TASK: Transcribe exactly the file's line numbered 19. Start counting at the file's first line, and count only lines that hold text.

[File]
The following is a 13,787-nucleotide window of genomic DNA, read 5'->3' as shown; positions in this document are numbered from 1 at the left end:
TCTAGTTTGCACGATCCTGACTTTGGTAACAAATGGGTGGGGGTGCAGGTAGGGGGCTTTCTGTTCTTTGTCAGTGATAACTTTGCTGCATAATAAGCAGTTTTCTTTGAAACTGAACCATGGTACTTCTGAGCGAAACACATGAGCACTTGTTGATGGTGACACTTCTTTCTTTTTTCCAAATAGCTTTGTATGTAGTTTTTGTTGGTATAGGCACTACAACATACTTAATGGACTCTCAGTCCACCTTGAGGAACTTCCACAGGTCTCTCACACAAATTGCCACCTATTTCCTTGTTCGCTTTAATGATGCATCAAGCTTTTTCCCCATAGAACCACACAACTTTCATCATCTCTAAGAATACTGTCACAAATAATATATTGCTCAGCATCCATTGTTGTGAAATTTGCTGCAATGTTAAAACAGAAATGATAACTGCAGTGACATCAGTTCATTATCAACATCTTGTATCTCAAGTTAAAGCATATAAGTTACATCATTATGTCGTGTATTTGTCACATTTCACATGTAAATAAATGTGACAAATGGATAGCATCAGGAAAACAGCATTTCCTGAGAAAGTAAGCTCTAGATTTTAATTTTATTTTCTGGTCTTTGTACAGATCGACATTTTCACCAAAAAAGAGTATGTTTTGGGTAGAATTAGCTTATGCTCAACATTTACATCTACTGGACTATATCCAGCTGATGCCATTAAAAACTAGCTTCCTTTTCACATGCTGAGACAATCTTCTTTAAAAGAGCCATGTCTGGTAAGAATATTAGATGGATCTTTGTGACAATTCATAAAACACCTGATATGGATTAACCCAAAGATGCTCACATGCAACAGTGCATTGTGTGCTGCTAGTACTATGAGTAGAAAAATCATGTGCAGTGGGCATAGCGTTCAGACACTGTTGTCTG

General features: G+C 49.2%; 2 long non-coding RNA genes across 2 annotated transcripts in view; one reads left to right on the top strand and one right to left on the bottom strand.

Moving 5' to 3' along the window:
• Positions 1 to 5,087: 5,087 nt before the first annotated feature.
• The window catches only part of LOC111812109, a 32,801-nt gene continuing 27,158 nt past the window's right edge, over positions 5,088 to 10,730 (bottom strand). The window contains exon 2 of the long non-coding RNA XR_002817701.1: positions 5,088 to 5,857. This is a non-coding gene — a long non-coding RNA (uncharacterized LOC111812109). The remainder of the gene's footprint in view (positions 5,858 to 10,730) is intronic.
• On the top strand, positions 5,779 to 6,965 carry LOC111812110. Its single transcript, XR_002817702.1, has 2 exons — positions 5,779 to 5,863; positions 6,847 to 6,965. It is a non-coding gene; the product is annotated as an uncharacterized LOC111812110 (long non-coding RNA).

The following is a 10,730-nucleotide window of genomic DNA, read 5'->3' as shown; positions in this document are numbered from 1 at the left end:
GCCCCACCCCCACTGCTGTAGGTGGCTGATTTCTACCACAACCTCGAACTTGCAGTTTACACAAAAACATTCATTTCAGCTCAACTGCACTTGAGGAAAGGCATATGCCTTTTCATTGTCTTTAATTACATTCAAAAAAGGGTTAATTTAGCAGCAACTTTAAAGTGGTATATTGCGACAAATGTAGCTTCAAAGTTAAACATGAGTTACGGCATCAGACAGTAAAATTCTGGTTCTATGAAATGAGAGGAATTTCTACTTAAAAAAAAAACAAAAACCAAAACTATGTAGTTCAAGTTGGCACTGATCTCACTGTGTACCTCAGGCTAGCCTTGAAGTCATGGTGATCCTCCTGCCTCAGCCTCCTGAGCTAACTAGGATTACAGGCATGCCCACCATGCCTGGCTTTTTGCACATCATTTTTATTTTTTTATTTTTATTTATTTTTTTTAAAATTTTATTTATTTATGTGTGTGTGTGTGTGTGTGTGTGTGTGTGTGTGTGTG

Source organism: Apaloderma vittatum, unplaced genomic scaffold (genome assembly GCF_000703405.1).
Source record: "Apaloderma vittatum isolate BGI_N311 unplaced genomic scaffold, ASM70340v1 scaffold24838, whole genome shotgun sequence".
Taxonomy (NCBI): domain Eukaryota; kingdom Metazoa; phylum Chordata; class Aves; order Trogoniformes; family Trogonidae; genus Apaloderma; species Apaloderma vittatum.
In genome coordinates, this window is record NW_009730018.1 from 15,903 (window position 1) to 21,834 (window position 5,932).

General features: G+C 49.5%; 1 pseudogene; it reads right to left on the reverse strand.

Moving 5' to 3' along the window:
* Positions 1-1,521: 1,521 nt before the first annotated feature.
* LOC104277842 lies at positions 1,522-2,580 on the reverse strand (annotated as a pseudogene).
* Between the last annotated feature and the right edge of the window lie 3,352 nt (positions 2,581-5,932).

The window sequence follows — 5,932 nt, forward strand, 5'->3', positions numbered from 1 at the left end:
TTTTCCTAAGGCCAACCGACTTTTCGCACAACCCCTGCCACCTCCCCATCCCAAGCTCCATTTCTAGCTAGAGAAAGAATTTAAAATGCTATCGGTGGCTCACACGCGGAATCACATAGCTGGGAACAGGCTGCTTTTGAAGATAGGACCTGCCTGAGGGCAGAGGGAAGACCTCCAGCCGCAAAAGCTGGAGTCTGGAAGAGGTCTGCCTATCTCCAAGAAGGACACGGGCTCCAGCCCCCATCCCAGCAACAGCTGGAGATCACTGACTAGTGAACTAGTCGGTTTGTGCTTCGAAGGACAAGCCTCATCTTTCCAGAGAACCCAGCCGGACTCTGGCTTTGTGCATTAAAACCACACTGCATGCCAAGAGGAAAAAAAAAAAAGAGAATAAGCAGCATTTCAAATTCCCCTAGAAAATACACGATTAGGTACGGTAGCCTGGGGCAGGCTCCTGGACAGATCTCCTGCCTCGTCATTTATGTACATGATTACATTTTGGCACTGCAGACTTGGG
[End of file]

The window sequence follows — 5,932 nt, forward strand, 5'->3', positions numbered from 1 at the left end: